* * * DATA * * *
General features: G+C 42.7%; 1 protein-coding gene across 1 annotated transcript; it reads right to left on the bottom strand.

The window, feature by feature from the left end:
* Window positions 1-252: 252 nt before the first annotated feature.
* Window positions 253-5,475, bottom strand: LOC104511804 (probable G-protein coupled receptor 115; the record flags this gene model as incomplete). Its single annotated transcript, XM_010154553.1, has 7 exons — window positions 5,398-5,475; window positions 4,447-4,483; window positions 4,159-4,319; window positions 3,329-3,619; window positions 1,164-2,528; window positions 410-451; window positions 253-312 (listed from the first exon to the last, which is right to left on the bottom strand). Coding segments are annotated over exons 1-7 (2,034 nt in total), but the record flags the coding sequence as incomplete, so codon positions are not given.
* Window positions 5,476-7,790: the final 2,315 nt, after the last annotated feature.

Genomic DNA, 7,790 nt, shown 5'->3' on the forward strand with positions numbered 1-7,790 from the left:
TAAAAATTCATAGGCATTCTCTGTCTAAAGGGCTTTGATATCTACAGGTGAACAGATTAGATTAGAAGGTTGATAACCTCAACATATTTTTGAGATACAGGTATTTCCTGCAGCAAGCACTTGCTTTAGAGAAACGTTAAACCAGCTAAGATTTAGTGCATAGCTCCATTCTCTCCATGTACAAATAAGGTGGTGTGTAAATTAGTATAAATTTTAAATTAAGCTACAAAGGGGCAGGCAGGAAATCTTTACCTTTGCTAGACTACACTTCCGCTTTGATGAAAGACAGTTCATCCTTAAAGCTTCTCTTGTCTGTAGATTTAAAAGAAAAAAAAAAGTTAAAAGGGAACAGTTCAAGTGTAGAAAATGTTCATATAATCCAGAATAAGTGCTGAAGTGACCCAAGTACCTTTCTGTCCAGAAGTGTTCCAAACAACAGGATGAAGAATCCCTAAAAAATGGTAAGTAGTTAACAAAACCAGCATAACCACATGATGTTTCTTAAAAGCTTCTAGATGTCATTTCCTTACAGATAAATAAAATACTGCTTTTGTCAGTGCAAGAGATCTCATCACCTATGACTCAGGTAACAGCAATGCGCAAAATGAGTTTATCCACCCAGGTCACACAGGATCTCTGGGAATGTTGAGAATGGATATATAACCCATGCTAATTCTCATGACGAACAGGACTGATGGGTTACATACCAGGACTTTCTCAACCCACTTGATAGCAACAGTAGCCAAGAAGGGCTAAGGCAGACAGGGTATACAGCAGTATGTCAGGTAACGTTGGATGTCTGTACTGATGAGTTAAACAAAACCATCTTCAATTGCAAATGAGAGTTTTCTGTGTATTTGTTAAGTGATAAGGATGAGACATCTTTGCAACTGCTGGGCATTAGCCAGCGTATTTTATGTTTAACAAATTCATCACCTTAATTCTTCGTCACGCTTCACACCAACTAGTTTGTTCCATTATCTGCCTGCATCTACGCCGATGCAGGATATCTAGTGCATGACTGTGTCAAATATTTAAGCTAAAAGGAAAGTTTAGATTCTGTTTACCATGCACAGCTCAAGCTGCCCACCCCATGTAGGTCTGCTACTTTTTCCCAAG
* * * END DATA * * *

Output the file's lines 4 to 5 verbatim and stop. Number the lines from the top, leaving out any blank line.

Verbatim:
* Window positions 253-5,475, bottom strand: LOC104511804 (probable G-protein coupled receptor 115; the record flags this gene model as incomplete). Its single annotated transcript, XM_010154553.1, has 7 exons — window positions 5,398-5,475; window positions 4,447-4,483; window positions 4,159-4,319; window positions 3,329-3,619; window positions 1,164-2,528; window positions 410-451; window positions 253-312 (listed from the first exon to the last, which is right to left on the bottom strand). Coding segments are annotated over exons 1-7 (2,034 nt in total), but the record flags the coding sequence as incomplete, so codon positions are not given.
* Window positions 5,476-7,790: the final 2,315 nt, after the last annotated feature.